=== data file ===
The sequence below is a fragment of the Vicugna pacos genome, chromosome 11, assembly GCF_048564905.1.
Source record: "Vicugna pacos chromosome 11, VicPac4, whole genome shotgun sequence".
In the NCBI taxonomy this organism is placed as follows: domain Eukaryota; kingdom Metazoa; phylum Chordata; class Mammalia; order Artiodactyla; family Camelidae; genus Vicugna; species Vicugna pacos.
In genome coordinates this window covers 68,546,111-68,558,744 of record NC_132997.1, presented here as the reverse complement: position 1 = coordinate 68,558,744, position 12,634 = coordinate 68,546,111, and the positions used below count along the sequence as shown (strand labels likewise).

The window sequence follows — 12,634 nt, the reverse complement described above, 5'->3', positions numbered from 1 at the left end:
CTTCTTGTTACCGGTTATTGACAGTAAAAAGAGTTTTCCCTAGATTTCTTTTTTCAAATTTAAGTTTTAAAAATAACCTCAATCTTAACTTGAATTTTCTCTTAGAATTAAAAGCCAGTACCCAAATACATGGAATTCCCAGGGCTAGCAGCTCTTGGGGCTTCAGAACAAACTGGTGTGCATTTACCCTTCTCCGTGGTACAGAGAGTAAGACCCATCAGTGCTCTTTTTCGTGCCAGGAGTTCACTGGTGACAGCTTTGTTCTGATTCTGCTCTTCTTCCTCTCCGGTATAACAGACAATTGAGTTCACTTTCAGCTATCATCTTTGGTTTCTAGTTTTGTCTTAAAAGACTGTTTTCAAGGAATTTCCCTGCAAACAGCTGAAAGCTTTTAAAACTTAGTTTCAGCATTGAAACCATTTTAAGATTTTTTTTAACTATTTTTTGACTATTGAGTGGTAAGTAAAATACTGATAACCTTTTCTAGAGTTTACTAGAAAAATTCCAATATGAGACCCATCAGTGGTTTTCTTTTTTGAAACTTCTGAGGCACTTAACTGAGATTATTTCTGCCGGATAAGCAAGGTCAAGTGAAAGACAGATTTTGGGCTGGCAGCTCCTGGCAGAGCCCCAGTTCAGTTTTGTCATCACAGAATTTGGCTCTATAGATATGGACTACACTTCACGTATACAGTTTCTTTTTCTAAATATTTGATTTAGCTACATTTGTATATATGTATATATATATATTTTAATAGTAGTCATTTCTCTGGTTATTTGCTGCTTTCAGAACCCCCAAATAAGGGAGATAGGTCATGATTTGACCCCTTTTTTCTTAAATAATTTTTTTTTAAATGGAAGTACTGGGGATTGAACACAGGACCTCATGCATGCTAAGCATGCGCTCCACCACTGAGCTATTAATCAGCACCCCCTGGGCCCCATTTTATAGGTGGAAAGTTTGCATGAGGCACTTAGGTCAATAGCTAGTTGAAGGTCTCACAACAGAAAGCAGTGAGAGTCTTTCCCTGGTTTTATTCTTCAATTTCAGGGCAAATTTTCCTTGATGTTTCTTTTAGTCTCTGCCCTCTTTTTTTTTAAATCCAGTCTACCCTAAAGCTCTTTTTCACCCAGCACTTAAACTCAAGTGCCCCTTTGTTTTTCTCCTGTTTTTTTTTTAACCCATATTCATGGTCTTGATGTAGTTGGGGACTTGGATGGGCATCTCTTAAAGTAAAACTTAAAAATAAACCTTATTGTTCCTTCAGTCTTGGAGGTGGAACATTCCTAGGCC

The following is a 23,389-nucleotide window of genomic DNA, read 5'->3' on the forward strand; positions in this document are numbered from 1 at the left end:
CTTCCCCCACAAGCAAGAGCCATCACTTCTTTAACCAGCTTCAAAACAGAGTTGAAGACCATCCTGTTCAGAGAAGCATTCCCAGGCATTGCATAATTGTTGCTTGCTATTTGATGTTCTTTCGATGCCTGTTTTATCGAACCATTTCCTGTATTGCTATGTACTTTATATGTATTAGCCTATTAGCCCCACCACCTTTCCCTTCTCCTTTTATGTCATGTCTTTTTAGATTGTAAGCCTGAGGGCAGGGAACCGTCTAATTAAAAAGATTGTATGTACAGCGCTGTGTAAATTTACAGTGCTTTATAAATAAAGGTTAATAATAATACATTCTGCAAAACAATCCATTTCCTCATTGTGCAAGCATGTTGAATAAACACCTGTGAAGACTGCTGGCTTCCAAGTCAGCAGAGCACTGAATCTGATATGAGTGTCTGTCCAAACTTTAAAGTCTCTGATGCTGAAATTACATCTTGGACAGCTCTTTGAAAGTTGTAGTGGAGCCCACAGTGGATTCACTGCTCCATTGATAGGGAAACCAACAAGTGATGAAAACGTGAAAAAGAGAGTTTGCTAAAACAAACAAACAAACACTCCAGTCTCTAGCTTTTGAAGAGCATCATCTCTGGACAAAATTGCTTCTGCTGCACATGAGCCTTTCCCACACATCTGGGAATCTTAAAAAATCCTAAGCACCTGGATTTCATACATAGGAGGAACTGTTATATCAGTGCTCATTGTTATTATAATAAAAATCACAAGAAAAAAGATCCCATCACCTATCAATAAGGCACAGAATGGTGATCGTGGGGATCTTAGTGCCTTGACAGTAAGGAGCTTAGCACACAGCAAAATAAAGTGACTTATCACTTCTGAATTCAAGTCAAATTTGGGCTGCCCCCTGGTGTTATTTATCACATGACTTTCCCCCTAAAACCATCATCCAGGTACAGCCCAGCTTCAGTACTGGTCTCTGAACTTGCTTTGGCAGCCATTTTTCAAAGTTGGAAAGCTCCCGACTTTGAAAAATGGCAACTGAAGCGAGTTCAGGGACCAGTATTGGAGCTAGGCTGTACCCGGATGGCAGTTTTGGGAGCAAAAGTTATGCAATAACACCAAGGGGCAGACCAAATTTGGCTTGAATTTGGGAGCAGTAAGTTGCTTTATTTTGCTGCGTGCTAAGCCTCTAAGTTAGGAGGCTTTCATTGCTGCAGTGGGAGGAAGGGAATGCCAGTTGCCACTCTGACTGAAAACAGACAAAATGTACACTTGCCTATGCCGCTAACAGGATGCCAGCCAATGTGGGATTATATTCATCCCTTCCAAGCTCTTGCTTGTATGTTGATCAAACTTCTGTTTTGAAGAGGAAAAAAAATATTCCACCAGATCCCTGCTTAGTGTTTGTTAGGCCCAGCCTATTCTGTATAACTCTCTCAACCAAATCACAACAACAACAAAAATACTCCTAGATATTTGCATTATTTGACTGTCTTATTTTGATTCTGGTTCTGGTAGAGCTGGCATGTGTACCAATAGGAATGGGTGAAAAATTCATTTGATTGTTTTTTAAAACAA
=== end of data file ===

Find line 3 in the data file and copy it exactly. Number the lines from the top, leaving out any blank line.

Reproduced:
In the NCBI taxonomy this organism is placed as follows: domain Eukaryota; kingdom Metazoa; phylum Chordata; class Mammalia; order Artiodactyla; family Camelidae; genus Vicugna; species Vicugna pacos.